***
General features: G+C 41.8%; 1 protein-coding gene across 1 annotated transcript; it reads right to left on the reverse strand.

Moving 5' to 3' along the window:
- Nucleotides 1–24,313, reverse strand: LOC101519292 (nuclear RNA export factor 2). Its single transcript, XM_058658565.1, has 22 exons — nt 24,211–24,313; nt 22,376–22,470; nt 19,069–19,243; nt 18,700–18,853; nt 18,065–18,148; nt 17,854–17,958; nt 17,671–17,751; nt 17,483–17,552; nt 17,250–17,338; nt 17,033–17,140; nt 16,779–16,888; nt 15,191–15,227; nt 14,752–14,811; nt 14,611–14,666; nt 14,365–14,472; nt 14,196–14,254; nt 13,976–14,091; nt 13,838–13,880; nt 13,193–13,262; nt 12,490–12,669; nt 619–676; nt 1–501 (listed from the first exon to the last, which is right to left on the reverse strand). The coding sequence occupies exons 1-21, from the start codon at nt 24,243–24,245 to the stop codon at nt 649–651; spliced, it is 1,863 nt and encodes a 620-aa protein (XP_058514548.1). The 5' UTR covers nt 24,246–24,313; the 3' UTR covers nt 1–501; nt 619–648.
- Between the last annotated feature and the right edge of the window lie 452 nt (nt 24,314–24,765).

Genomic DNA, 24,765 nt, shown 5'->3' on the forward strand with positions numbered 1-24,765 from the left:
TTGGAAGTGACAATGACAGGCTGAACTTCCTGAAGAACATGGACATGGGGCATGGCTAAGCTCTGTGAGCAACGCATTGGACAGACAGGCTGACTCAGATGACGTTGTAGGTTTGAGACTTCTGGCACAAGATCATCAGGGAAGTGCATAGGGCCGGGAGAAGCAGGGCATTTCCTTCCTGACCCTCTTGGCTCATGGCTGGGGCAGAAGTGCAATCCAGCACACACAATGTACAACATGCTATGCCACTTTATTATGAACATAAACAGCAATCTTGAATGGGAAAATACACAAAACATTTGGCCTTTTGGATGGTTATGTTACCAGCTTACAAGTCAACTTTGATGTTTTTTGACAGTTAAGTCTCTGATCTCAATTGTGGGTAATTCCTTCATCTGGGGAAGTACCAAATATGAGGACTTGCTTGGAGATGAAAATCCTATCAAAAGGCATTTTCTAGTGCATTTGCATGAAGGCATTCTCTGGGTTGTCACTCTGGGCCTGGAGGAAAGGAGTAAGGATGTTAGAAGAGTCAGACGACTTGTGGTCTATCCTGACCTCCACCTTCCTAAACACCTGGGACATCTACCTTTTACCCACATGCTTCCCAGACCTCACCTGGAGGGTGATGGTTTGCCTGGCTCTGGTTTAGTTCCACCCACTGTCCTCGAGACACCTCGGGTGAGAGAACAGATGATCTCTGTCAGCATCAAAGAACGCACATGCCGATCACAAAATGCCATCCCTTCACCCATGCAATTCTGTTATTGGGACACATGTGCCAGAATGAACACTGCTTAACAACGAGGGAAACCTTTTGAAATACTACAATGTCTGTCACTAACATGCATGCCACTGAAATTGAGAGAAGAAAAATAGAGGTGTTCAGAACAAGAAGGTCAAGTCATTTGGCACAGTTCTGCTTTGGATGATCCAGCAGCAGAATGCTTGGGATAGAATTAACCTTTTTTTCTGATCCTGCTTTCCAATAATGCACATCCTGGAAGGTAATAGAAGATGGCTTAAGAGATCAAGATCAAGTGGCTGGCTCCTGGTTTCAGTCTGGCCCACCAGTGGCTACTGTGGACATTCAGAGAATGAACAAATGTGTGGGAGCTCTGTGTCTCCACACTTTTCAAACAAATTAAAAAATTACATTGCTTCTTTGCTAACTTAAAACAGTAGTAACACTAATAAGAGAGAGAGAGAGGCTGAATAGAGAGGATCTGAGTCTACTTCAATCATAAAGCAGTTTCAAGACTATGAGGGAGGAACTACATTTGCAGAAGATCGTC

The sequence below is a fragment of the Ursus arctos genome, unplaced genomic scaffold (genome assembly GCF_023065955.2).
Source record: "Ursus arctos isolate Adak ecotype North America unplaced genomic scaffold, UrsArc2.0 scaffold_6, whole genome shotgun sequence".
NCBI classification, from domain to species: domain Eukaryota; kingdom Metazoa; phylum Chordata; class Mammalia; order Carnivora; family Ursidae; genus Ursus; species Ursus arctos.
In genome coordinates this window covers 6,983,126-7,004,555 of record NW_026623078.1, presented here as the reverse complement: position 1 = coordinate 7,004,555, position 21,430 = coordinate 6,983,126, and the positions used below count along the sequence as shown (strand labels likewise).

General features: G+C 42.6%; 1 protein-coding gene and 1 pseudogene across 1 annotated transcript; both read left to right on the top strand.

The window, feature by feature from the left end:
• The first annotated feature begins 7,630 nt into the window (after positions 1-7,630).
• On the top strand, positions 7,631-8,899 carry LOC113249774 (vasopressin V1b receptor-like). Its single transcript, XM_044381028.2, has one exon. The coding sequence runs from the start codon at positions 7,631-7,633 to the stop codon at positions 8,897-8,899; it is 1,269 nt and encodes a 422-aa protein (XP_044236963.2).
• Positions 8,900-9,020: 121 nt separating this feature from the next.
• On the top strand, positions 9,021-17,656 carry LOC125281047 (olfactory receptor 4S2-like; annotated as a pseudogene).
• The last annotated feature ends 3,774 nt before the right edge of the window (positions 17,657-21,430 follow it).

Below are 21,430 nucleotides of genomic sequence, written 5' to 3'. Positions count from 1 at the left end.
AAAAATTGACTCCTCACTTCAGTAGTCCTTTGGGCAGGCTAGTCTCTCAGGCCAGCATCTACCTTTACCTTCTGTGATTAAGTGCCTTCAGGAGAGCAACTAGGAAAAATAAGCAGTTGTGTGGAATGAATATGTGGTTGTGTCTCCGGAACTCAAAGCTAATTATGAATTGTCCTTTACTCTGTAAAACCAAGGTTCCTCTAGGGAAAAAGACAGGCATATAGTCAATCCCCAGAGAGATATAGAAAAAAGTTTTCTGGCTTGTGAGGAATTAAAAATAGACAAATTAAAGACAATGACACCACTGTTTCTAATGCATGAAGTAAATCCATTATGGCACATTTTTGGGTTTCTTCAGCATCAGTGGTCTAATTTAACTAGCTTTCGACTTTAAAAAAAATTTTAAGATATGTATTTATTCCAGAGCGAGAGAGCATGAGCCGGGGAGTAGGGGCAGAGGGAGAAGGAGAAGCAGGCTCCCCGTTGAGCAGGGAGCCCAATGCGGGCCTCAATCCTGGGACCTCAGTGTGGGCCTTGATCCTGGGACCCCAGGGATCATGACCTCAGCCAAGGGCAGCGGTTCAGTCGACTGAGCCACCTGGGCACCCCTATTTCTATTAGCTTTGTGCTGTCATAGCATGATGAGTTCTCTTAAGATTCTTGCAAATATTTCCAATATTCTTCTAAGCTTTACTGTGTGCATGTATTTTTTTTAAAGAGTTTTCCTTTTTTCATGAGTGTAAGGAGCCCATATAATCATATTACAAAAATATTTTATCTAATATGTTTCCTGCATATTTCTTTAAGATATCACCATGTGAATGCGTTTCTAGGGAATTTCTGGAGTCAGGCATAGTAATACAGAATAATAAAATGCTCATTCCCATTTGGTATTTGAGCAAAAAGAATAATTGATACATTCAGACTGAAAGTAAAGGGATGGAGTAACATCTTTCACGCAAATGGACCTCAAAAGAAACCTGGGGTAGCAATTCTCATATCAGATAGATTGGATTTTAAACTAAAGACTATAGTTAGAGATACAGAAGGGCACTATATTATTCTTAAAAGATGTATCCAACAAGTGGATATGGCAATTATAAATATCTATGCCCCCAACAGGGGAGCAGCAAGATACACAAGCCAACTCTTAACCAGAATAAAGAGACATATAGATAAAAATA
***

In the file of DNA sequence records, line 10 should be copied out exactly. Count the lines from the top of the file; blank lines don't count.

In genome coordinates this window covers 6,983,126-7,004,555 of record NW_026623078.1, presented here as the reverse complement: position 1 = coordinate 7,004,555, position 21,430 = coordinate 6,983,126, and the positions used below count along the sequence as shown (strand labels likewise).